“The Perks of Being a Wallflower” Isn’t Just Bad, It’s Offensive

“The Perks of Being a Wallflower” Isn’t Just Bad, It’s Offensive

Charlie—the hero of The Perks of Being a Wallflower—and I have a lot in common. We both went to high school in the early 90s, we both were bullied by boys and shy with girls, and we both were linguistically precocious and favored manual typewriters. The only differences between us were that, unlike me, Charlie was befriended by the most beautiful girl and the most charismatic boy in school; experimented with illegal drugs that made him the life of the party; and physically dominated bullies by drawing on reservoirs of dark strength he possessed as a result of childhood traumas.

The Perks of Being a Wallflower, the new film written and directed by Stephen Chbosky as an adaptation of his 1999 novel, presents adolescence as a time uniquely marked by transcendent highs and crippling lows. The lows suffered by Chbosky’s characters are lower than those endured by the average teenager, but the characters soar beyond them with such contrived effortlessness that the film goes beyond simply being bad: it’s offensive.

Charlie is played by Logan Lerman, looking cute and poised and—like every other character in this film—completely lacking acne. At the beginning of his freshman year of high school he’s pushed around by a few upperclassmen, but he handles the mistreatment with the stoic determination of a boy who hopes that soon he’ll be taken under the wing of a gorgeous senior (Emma Watson) who considers herself an outsider because she has “a reputation” and whose best friend is her charming gay step-brother (Ezra Miller) who’s surreptitiously bedding the hottest jock in school. Stay gold, y’all.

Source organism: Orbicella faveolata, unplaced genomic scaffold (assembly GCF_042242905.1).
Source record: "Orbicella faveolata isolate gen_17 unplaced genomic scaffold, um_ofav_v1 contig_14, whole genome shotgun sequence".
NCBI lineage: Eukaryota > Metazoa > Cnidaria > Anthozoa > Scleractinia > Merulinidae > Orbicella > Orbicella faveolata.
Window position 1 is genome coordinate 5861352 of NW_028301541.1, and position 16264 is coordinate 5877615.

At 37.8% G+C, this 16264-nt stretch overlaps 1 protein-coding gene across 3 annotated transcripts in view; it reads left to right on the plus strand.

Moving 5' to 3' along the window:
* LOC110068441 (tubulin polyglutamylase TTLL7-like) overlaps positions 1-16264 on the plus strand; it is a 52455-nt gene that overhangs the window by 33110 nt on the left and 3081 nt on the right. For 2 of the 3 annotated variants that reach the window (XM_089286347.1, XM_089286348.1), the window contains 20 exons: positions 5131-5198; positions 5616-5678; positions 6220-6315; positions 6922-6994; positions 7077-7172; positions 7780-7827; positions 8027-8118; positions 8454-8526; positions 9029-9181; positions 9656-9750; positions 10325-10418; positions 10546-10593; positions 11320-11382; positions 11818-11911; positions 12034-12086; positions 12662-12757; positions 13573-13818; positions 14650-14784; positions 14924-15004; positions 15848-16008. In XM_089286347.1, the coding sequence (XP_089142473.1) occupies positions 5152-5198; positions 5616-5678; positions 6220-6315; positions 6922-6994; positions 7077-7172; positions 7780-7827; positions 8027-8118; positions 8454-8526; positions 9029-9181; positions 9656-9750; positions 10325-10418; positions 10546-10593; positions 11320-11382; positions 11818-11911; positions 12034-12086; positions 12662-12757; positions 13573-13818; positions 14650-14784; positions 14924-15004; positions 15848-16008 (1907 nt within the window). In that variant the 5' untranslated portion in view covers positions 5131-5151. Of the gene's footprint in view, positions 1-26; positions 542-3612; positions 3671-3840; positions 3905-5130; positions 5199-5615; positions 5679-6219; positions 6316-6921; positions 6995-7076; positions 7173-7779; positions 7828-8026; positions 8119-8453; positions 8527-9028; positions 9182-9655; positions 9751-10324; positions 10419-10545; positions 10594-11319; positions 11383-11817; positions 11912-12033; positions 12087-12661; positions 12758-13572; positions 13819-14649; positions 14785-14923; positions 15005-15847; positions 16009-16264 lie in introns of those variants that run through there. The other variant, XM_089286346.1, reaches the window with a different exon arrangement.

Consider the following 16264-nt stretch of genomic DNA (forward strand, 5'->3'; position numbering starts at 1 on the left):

His new friends are soon introducing Charlie to their supporting-character buddies and taking him to well-lit house parties that, despite the apparently wanton use of drugs and alcohol, make after-school soda stops at The Max look like wild bacchanals. “My life is now officially an after-school special,” declares one character, which is funny in an unintended way: in what after-school special is a near-deadly bad trip played for laughs, is an abusive relationship shrugged off when it becomes inconvenient for the plot, is a romantic betrayal discovered just in time to dump the dude before college, is a closeted jock gracious to the nerd who steps up to defend his secret boyfriend from the jock’s buddies, and are two teenage characters with deeply troubled sexual histories able to shrug them off so as to have a gentle and beautiful first night together?

In The Perks of Being a Wallflower, Chbosky’s strategy is to take a featherweight plot centering on an apparently unrequited crush and tether it to serious issues in a seeming attempt to lend gravity to the proceedings, but the scenarios are so hackneyed and contrived that the film feels less like a poignant memory than a shallow fairy tale shot in Hipstamatic. Even the college rock soundtrack makes no sense—these characters trade informed opinions on deep tracks by the Smiths and Galaxie 500 but take months to figure out who sang “Heroes”?

A lot of teenagers—and people who formerly were teenagers—will probably like this film because it looks pretty, sounds nice, and compliments them without challenging them. Compare The Perks of Being a Wallflower, though, to a film like The Breakfast Club. That movie is also about the travails of teenage life, but John Hughes’s characters are complex individuals who struggle with the stereotypes they find themselves cast into. Chbosky’s characters simply enact their stereotypes, and they have no reason not to. When being a wallflower comes with such wildly implausible perks, why do anything off the wall?

Jay Gabler